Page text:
just 15 years later.

That period of warfare started the gradual decline of the city. After the first partition of Poland
Partitions of Poland
The Partitions of Poland or Partitions of the Polish–Lithuanian Commonwealth took place in the second half of the 18th century and ended the existence of the Polish–Lithuanian Commonwealth, resulting in the elimination of sovereign Poland for 123 years...

, Polotsk degraded to have the status of a small provincial town of the Russian Empire
Russian Empire
The Russian Empire was a state that existed from 1721 until the Russian Revolution of 1917. It was the successor to the Tsardom of Russia and the predecessor of the Soviet Union...

. During the French invasion of Russia
French invasion of Russia
The French invasion of Russia of 1812 was a turning point in the Napoleonic Wars. It reduced the French and allied invasion forces to a tiny fraction of their initial strength and triggered a major shift in European politics as it dramatically weakened French hegemony in Europe...

 in 1812, it was the site of two battles: see First battle of Polotsk
First battle of Polotsk
In the First battle of Polotsk, which took place on 17–18 August 1812, Russian troops under the command of Peter Wittgenstein fought French and Bavarian troops led by Nicolas Oudinot and stopped their advance to Saint Petersburg...

 and Second battle of Polotsk
Second Battle of Polotsk
The Second Battle of Polotsk took place during Napoleon's invasion of Russia. In this encounter the Russians under General Peter Wittgenstein attacked and defeated a Franco-Bavarian force under Laurent Gouvion Saint-Cyr. In the aftermath of this success, the Russians took Polotsk and dismantled...

 for details.

Cultural heritage

The city's Cathedral of Saint Sophia in Polotsk (1044–1066) was a symbol of the independent-mindedness of Polotsk, rivaling churches of the same name in Novgorod and Kiev
Kiev or Kyiv is the capital and the largest city of Ukraine, located in the north central part of the country on the Dnieper River. The population as of the 2001 census was 2,611,300. However, higher numbers have been cited in the press....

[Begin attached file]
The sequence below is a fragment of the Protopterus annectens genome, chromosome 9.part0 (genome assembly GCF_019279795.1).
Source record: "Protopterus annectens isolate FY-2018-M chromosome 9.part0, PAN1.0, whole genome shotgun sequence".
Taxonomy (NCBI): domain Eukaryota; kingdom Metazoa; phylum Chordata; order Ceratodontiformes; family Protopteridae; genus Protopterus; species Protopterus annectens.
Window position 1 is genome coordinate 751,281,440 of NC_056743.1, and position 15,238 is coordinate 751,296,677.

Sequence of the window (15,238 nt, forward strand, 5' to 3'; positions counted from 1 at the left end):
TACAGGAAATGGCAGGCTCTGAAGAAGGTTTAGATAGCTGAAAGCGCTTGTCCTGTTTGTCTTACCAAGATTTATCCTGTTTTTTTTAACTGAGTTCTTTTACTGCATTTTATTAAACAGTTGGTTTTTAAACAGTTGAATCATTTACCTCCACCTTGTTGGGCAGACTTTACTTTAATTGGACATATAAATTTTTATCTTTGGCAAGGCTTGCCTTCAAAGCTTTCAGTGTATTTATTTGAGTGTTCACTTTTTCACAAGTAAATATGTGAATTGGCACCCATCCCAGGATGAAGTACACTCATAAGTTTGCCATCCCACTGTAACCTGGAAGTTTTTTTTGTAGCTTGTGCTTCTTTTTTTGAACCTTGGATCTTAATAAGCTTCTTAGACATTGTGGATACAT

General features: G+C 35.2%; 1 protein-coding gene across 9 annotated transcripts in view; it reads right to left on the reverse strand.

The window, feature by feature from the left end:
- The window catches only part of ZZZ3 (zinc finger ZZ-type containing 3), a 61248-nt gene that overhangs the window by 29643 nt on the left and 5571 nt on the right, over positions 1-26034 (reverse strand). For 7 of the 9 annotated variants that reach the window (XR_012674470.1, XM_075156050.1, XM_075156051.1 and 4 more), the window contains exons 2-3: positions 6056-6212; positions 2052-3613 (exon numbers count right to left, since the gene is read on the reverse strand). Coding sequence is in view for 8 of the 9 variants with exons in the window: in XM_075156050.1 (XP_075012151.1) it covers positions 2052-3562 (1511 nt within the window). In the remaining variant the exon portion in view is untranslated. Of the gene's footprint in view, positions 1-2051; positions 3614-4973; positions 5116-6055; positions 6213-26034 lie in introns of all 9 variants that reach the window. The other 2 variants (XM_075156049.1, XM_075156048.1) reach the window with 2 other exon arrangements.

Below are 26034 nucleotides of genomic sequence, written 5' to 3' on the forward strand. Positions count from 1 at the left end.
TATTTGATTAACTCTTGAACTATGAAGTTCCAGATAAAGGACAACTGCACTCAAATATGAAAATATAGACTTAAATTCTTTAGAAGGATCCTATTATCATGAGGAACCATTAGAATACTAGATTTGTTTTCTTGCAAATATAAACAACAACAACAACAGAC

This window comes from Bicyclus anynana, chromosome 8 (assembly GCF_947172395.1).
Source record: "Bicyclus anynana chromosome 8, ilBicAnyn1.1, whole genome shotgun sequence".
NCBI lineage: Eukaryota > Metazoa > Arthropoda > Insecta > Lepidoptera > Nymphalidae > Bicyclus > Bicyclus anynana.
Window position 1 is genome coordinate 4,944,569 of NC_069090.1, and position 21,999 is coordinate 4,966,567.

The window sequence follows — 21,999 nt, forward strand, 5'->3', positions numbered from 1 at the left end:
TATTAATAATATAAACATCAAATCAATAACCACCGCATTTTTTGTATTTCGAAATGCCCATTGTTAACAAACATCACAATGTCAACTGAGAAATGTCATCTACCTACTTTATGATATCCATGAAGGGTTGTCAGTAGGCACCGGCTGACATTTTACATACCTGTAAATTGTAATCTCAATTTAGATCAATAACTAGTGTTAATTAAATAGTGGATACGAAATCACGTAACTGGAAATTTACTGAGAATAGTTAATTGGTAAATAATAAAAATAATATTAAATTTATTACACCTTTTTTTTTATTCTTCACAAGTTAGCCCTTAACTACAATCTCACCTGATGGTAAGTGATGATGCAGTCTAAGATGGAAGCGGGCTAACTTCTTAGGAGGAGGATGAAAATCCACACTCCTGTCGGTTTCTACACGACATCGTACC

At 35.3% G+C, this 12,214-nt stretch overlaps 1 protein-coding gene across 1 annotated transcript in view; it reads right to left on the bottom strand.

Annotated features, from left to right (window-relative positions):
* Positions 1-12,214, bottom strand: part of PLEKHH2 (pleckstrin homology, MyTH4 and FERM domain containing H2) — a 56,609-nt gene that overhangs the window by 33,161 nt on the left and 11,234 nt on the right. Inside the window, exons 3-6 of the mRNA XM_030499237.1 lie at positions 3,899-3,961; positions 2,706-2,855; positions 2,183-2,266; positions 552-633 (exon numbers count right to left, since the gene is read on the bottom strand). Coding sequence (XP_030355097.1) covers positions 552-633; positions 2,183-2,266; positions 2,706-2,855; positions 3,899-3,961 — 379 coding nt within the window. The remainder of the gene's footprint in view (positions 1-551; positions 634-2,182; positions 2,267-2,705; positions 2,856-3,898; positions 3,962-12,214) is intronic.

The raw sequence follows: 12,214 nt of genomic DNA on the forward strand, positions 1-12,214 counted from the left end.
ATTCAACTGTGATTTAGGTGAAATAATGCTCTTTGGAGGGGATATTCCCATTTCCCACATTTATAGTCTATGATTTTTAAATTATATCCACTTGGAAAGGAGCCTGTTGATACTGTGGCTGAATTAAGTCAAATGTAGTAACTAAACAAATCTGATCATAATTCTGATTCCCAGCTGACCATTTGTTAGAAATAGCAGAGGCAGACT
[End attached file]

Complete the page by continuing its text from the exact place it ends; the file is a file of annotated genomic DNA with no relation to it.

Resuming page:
and referring to the original Hagia Sophia
Hagia Sophia
Hagia Sophia is a former Orthodox patriarchal basilica, later a mosque, and now a museum in Istanbul, Turkey...

in Constantinople
Constantinople was the capital of the Roman, Eastern Roman, Byzantine, Latin, and Ottoman Empires. Throughout most of the Middle Ages, Constantinople was Europe's largest and wealthiest city.-Names:...

 (and thus to claims of imperial prestige, authority and sovereignty). The building of the cathedral had been ruined by the troops of Peter I of Russia
Peter I of Russia
Peter the Great, Peter I or Pyotr Alexeyevich Romanov Dates indicated by the letters "O.S." are Old Style. All other dates in this article are New Style. ruled the Tsardom of Russia and later the Russian Empire from until his death, jointly ruling before 1696 with his half-brother, Ivan V...

. Hence the present baroque building by Johann Christoph Glaubitz
Johann Christoph Glaubitz
Johann Christoph Glaubitz was an architect of German descent who is generally considered to be the most prominent Baroque architect in the lands of the former Grand Duchy of Lithuania....

 dates from the mid-18th century. Some genuine 12th-century architecture survives in the Convent of Saint Euphrosyne, which also features a neo-Byzantine cathedral
Neo-Byzantine architecture
The Byzantine Revival was an architectural revival movement, most frequently seen in religious, institutional and public buildings. It emerged in 1840s in Western Europe and peaked in the last quarter of 19th century in the Russian Empire; an isolated Neo-Byzantine school was active in Yugoslavia...

, designed and built in 1893—1899 by Vladimir Korshikov.

Cultural achievements of the medieval period include the work of the nun Euphrosyne of Polotsk